Art Works Blog

(National Council on the) Art Talk with Ranee Ramaswamy

Ranee Ramaswamy is the founder and co-artistic director of Minneapolis-based Ragamala Dance. (She shares artistic leadership with her daughter Aparna.) For more than two decades, the company, which has previously received grant support from the NEA, has presented South Indian classical dance throughout the U.S. and abroad, including appearances at venues as diverse as the American Dance Festival, the Edinburgh Fringe Festival, and India's National Performing Centre for the Arts. Collaboration is a hallmark of Ramaswamy's choregraphic practice and she has created work with artists as diverse as the poet Robert Bly and the jazz musician and composer Rudresh Mahanthappa. Ramaswamy counts among her many honors numerous McKnight Artist Fellowships, two Cultural Exchange Fund grants from the Association of Performing Arts Presenters, and a 2012 United States Artist Fellowship. We spoke with Ramaswamy earlier this month in anticipation of her first meeting as a member of the National Council on the Arts. (Details on how to join us live or online for the public session of the National Council on the Arts are in our News Room).
 
NEA: Can you tell us about your most significant arts experience?
 
RAMASWAMY: I can never forget my first performance here in Minneapolis in 1978. [It was] a really huge change in my life because I had come from India as a new immigrant in 1978. I had gotten married in 1972, and I hadn’t danced since I was engaged in 1970. I never, ever, thought that dance would be back in my life again. [When] I came to the United States, the Indian community here had a need for someone to teach, and since they knew that I had studied Indian dance, they asked me if I would perform at a festival. I  think that I was at that time 26 years old [and] had a child already. [I thought]… dance would never be part of my life so when I had this opportunity, instead of being worried if I can do it or not, I took it…. I've never turned back after that.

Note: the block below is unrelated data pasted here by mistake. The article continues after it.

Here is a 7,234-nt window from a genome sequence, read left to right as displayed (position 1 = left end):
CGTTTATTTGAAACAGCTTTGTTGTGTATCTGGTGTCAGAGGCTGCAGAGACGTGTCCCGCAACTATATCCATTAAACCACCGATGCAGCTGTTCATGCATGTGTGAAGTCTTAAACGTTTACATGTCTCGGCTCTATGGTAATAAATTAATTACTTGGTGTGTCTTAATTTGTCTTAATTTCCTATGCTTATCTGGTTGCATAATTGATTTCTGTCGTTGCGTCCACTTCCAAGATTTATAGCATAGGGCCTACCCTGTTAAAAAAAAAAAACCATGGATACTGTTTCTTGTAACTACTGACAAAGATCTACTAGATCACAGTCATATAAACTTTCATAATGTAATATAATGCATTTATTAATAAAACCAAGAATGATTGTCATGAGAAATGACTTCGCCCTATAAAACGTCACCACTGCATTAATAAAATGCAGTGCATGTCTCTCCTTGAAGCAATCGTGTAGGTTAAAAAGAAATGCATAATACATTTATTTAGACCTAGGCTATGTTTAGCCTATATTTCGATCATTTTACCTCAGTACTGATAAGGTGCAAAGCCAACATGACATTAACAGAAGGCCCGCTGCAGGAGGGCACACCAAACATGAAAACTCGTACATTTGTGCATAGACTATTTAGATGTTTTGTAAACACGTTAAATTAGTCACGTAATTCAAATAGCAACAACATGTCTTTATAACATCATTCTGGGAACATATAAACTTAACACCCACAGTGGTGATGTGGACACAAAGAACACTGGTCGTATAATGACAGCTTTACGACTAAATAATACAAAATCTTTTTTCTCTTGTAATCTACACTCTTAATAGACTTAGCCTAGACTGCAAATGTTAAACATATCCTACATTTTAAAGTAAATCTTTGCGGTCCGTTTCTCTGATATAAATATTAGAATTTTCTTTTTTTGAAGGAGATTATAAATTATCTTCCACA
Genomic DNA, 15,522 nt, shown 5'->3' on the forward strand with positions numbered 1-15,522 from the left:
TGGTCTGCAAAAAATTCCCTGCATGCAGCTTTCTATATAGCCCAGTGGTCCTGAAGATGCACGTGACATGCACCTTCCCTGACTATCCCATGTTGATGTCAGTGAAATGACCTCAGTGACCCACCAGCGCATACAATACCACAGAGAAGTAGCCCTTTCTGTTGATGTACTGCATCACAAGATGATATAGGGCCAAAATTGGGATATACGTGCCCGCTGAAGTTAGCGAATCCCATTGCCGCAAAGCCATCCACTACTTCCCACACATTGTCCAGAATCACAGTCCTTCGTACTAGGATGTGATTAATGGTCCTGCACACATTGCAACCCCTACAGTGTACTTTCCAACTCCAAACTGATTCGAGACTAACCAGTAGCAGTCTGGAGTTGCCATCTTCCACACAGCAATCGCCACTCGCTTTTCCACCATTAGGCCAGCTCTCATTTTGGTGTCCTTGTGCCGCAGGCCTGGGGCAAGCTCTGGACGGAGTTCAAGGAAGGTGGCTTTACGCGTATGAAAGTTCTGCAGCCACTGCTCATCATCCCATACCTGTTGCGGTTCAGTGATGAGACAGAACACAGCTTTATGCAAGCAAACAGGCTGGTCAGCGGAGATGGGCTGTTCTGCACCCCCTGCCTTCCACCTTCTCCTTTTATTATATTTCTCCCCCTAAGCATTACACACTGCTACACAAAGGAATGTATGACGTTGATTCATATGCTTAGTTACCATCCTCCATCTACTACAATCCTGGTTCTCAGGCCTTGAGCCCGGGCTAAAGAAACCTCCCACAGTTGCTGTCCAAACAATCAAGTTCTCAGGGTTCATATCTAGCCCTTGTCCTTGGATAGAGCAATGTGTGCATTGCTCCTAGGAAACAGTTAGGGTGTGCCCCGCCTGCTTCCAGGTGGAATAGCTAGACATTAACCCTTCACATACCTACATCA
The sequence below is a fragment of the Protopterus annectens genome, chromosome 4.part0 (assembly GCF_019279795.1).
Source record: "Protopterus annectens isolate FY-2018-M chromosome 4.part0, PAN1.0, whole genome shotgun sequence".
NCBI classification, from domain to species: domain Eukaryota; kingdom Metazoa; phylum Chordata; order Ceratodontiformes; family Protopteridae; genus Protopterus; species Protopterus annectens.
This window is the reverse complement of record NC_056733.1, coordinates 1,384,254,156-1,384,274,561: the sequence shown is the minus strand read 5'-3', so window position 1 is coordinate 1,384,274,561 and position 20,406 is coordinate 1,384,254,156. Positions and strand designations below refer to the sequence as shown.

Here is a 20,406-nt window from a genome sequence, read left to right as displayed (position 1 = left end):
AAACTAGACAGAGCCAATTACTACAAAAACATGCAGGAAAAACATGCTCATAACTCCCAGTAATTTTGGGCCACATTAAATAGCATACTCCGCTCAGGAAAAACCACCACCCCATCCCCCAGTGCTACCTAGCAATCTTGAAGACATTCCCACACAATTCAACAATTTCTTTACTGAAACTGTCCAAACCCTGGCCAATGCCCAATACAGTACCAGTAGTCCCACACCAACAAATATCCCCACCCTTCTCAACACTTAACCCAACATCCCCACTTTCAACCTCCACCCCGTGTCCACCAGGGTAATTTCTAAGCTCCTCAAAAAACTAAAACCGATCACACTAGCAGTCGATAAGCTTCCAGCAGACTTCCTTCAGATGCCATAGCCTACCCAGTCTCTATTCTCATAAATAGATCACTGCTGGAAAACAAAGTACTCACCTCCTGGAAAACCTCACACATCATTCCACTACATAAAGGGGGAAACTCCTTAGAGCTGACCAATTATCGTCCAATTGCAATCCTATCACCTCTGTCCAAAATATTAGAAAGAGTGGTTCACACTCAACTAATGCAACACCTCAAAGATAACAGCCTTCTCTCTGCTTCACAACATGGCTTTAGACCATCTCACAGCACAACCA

NEA: Our latest issue of NEA Arts focuses on inspiration. What does inspiration mean to you and what role does inspiration play in your own creative practice?
 
RAMASWAMY: You know, my inspiration I would say comes from my teacher…. I'm always inspired, but she is somebody who just gives me that higher-up inspiration to look at her, her work, and her involvement in keeping the arts in its highest standard. Art comes first, then comes the person. So I think that to me that is my inspiration: always think that art is bigger than you.
 
NEA: You work in a traditional form of dance that is centuries old. How do keep your work relevant in the 21st century? 
 
RAMASWAMY: That's a very good question because that's being our life's work… In India a billion people practice the philosophy and mythology and psychology of the arts that we present today. So it's from a living culture. It's carried through over all these years and exists and thrives. So it's not something that's dead that we're trying to give it a new life. It's just a language, a language that is spoken in India, but we take that language and write the poetry in a language that is understood by non-Indian audience… So we put [what we’ve always believed] on stage, with projections and every modern technology that you can use in modern theatre, using English language to translate. You're getting the same message, but maybe our costumes are different, because they're the most relevant costumes for an Indian body, for an Indian dance, but the message is universal.
 
NEA: What do you hope to accomplish during your time on the National Council on the Arts?
 
RAMASWAMY: I want to use all of my 35 years of experience of… writing grants, performing and practicing an art form, living, you know, doing it 24 hours a day, to see how my experience will help this process. I'm looking forward to doing anything that I can possibly do.
 
NEA: I'm sure you've seen our tagline, "art works." What does that phrase mean to you?
 
RAMASWAMY: Art is something that gives soul satisfaction, physical endurance, you know. You are helping your head and body, and it keeps you young, and it keeps you inspired, and I think art works!
 
Learn more about our two other new members of the National Council on the Arts: Olga Viso of Walker Art Center and Rick Lowe of Project Row Houses. 

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